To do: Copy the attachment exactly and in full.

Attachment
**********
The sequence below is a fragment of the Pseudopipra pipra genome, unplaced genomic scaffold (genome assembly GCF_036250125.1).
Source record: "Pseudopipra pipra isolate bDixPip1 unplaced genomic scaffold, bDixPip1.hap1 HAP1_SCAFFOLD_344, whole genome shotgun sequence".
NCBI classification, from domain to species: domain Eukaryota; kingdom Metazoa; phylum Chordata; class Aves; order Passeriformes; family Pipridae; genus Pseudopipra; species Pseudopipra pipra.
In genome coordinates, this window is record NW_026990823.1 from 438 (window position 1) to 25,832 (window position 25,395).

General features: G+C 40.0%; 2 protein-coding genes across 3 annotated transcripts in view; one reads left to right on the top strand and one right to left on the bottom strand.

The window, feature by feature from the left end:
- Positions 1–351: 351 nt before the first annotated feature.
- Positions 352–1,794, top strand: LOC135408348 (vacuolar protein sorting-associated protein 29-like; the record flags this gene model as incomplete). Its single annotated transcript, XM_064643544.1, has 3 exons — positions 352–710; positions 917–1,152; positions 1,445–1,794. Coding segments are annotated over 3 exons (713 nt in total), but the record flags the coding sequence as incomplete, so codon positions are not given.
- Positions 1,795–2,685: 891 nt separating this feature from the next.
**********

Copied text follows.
The sequence below is a fragment of the Pseudopipra pipra genome, unplaced genomic scaffold (genome assembly GCF_036250125.1).
Source record: "Pseudopipra pipra isolate bDixPip1 unplaced genomic scaffold, bDixPip1.hap1 HAP1_SCAFFOLD_344, whole genome shotgun sequence".
NCBI classification, from domain to species: domain Eukaryota; kingdom Metazoa; phylum Chordata; class Aves; order Passeriformes; family Pipridae; genus Pseudopipra; species Pseudopipra pipra.
In genome coordinates, this window is record NW_026990823.1 from 438 (window position 1) to 25,832 (window position 25,395).

General features: G+C 40.0%; 2 protein-coding genes across 3 annotated transcripts in view; one reads left to right on the top strand and one right to left on the bottom strand.

The window, feature by feature from the left end:
- Positions 1–351: 351 nt before the first annotated feature.
- Positions 352–1,794, top strand: LOC135408348 (vacuolar protein sorting-associated protein 29-like; the record flags this gene model as incomplete). Its single annotated transcript, XM_064643544.1, has 3 exons — positions 352–710; positions 917–1,152; positions 1,445–1,794. Coding segments are annotated over 3 exons (713 nt in total), but the record flags the coding sequence as incomplete, so codon positions are not given.
- Positions 1,795–2,685: 891 nt separating this feature from the next.